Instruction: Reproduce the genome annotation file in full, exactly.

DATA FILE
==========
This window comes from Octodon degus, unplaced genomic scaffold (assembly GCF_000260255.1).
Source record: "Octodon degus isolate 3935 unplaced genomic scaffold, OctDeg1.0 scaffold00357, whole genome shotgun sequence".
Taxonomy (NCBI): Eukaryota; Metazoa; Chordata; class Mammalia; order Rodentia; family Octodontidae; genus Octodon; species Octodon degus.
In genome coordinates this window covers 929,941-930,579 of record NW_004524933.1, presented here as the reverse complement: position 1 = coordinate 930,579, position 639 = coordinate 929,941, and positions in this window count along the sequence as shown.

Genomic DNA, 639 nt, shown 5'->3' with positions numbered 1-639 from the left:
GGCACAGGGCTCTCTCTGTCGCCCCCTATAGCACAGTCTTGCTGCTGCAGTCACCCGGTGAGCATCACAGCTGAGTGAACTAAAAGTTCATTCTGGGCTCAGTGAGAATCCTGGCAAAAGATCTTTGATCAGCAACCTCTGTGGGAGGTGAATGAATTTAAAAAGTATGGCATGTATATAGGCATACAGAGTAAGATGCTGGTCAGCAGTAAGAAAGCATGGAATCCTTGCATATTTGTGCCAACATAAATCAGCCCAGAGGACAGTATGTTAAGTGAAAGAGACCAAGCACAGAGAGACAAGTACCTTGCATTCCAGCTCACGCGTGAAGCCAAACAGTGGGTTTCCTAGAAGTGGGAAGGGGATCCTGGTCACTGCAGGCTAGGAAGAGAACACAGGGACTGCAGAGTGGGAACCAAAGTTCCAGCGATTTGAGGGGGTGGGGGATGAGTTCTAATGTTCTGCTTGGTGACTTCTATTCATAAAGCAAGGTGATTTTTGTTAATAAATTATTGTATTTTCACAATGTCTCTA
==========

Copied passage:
This window comes from Octodon degus, unplaced genomic scaffold (assembly GCF_000260255.1).
Source record: "Octodon degus isolate 3935 unplaced genomic scaffold, OctDeg1.0 scaffold00357, whole genome shotgun sequence".
Taxonomy (NCBI): Eukaryota; Metazoa; Chordata; class Mammalia; order Rodentia; family Octodontidae; genus Octodon; species Octodon degus.
In genome coordinates this window covers 929,941-930,579 of record NW_004524933.1, presented here as the reverse complement: position 1 = coordinate 930,579, position 639 = coordinate 929,941, and positions in this window count along the sequence as shown.

Genomic DNA, 639 nt, shown 5'->3' with positions numbered 1-639 from the left:
GGCACAGGGCTCTCTCTGTCGCCCCCTATAGCACAGTCTTGCTGCTGCAGTCACCCGGTGAGCATCACAGCTGAGTGAACTAAAAGTTCATTCTGGGCTCAGTGAGAATCCTGGCAAAAGATCTTTGATCAGCAACCTCTGTGGGAGGTGAATGAATTTAAAAAGTATGGCATGTATATAGGCATACAGAGTAAGATGCTGGTCAGCAGTAAGAAAGCATGGAATCCTTGCATATTTGTGCCAACATAAATCAGCCCAGAGGACAGTATGTTAAGTGAAAGAGACCAAGCACAGAGAGACAAGTACCTTGCATTCCAGCTCACGCGTGAAGCCAAACAGTGGGTTTCCTAGAAGTGGGAAGGGGATCCTGGTCACTGCAGGCTAGGAAGAGAACACAGGGACTGCAGAGTGGGAACCAAAGTTCCAGCGATTTGAGGGGGTGGGGGATGAGTTCTAATGTTCTGCTTGGTGACTTCTATTCATAAAGCAAGGTGATTTTTGTTAATAAATTATTGTATTTTCACAATGTCTCTA